To Whitman community members:

Like it did everywhere else, Covid turned a spotlight on Whitman College. The pandemic illuminated what is important and enduring about the college: the students’ love for the complete residential liberal arts experience, the faculty’s dedication to every student’s intellectual growth and well-being, the staff’s ingenuity in solving new problems, and the alumni’s care for the college they cherish. As a community, we rose to the challenge, kept everyone safe, and now owe a deep appreciation to one another. Thank you.

The college’s core strengths remain relevant and more valuable than ever as we face an unusually challenging future. The pandemic resulted in a much smaller than usual first year class — thus lower tuition revenue that will be with the college for at least three years. Opening the college this spring with appropriate safety protocols and testing added significant expenses. 

Beginning in 2026 the number of 18 year olds drops meaningfully and remains depressed well into the 2030s. The number of families who can afford Whitman’s high touch / high impact education is shrinking while the number of applicants who qualify for the highest levels of financial aid has doubled in five years. And, residential liberal arts education is trending out of favor with many potential students. Altogether, Whitman is strong, yet faces real headwinds moving forward.

Our college never stands still — it is always evolving to meet the needs of current and future students. That is one of the main reasons alumni through the ages speak similarly about their Whitman experiences; times change, yet the underlying value and benefit of the experience remains the same.  It’s the “continuity and change” that Tom Edwards so aptly referenced in his second volume of his history of the college.

The Board endorses the cabinet’s recommendations and rationales from the Financial Sustainability review, with an amendment and implementation requests (attached). The process was initiated to meet the immediate need to match our expenses with the new reality of our revenues. It was rooted in the understanding that the college must remain true to its core values and be willing to change to meet future challenges. Committees composed of faculty, staff, students and trustees worked for months posing challenging questions about every program.  It was not an easy process. Everything the college does is important to someone. We recognize that some of the decisions hurt members of our community, along with their friends, families and supporters. The committees, cabinet, President Murray and board of trustees approached these decisions seriously and with compassion. We carefully read and considered every piece of feedback you shared through email, Zoom forums, and other mechanisms. This is the first step of an ongoing commitment to identify savings, efficiencies and new revenue streams needed to take our college forward.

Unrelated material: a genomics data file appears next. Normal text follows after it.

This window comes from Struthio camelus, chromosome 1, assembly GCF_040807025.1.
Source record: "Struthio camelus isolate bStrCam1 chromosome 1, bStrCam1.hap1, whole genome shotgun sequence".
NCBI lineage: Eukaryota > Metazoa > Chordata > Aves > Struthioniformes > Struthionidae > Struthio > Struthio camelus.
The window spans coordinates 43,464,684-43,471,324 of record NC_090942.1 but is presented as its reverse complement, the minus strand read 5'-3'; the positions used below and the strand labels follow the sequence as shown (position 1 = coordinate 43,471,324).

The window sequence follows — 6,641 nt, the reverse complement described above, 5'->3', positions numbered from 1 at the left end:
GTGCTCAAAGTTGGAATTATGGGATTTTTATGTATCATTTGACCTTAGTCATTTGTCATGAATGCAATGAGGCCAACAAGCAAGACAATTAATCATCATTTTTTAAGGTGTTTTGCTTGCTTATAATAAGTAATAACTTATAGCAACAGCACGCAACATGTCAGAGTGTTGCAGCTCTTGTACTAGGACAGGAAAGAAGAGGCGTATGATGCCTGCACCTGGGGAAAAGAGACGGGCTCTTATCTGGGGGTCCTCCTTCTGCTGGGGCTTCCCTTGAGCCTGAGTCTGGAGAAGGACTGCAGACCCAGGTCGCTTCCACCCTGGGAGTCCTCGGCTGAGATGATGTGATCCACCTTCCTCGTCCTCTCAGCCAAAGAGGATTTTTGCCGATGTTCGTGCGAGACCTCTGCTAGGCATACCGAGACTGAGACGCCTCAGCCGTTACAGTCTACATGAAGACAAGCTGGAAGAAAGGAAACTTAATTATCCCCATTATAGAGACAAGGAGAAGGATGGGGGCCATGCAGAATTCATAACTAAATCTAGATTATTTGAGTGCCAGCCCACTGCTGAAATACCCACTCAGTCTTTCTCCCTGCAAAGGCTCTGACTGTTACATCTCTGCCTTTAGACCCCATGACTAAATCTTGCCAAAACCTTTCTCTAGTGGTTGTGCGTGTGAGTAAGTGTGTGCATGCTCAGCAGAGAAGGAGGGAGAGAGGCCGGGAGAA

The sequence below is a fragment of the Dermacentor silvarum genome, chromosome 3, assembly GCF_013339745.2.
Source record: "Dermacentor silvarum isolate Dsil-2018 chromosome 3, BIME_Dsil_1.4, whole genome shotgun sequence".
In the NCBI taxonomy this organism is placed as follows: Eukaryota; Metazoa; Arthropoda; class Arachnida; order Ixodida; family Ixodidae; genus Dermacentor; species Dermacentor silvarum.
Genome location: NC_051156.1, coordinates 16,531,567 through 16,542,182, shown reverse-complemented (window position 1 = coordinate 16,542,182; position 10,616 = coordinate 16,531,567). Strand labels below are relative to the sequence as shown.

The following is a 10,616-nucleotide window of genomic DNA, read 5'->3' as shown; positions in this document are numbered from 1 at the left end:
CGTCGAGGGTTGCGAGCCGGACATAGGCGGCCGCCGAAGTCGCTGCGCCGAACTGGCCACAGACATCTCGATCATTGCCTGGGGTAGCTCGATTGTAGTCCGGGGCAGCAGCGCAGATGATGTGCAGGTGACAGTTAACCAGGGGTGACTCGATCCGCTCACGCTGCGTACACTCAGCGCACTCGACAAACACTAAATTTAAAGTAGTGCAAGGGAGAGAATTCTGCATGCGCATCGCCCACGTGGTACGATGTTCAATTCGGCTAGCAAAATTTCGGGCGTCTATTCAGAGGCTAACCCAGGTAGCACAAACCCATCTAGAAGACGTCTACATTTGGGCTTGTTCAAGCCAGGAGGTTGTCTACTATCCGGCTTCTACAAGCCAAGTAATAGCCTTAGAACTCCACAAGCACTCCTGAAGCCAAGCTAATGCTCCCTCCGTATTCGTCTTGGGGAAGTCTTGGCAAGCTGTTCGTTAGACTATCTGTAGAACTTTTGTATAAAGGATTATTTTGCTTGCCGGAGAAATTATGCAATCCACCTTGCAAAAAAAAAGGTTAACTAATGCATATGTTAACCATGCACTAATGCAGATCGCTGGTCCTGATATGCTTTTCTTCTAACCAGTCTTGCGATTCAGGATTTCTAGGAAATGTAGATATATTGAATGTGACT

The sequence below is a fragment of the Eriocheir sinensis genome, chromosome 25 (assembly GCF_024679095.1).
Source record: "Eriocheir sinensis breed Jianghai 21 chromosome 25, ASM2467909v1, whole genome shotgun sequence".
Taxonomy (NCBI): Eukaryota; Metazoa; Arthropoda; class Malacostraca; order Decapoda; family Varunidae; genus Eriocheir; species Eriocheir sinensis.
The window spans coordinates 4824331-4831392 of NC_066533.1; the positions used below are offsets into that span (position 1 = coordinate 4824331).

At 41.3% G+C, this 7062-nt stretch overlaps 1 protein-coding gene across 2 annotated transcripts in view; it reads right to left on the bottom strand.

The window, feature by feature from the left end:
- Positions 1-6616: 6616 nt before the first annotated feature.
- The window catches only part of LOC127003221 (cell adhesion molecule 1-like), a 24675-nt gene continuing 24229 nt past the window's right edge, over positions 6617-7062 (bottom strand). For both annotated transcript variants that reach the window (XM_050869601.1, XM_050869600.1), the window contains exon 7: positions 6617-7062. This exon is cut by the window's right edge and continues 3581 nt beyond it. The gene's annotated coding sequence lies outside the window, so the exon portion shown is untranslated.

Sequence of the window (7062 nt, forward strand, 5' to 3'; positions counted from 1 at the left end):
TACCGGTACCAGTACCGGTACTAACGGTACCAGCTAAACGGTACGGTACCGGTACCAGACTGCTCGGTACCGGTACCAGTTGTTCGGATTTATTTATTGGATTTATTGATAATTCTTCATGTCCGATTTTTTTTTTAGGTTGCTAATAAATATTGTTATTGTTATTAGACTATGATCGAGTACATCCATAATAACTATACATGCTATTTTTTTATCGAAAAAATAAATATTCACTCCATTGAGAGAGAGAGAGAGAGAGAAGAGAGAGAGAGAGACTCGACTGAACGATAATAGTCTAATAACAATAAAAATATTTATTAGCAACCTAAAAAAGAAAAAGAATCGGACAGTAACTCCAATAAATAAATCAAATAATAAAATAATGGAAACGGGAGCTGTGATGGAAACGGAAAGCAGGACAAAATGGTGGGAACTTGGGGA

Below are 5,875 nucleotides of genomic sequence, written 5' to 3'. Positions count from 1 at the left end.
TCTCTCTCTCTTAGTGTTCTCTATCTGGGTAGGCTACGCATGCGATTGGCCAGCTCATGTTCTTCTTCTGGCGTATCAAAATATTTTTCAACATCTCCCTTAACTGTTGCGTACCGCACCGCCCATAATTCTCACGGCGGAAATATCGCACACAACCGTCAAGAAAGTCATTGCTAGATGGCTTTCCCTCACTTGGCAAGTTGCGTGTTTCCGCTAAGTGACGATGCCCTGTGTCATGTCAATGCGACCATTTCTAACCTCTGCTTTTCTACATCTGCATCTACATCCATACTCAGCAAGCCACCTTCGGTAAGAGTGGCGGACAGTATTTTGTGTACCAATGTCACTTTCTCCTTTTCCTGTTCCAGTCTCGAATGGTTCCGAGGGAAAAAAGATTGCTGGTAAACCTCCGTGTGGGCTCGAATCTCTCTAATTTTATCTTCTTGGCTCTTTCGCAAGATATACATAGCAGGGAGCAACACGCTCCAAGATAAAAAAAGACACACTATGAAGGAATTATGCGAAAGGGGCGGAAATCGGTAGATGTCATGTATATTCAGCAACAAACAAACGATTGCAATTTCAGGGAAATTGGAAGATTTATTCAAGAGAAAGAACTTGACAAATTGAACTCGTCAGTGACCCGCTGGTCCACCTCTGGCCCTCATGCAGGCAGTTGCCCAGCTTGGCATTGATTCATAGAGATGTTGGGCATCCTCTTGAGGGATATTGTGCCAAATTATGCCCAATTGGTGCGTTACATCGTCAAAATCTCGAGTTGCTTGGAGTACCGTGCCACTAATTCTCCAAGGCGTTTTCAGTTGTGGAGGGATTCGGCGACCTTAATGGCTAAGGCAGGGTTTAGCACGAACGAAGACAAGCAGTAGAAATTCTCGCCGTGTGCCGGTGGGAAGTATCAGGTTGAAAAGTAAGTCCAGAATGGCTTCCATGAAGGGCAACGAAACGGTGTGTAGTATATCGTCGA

The college’s future depends on how effectively we invest in people and programs. Thriving requires smart investments in innovative curriculum, generous financial aid, robust support for students’ career aspirations after graduation and becoming the diverse and inclusive campus we aspire to.  Resources for these investments come from implementing the current recommendations and those to follow; generous support from alumni, parents and friends; and endowment returns. 

I am often asked why we don’t use our endowment to meet our current revenue shortfall. Whitman College is fortunate to have a robust endowment that currently contributes 37% of the annual budget. Of that contribution, 68% of the funds are used for specific purposes identified by donors while the remainder is used to support financial aid. That is why using the endowment to fill the current budget shortfall is shortsighted and unwise; the long term effect would be to undermine our ability to fund the college, and specifically to increase financial aid for future students.

The next chapter of our work is exciting: identifying areas to invest in to make the college even more appealing to future students. The board looks forward to working with all campus constituencies to envision the Whitman of the future, true to its liberal arts mission and triumphant in overcoming the challenges we face.

I have asked the cabinet to provide information about the implementation of these decisions timelines and processes as part of their work to prepare the 2021-2022 academic year budget for board approval in May.

Thank you for helping Whitman thrive, now and into the future.

Nancy Serrurier

Chair, Board of Trustees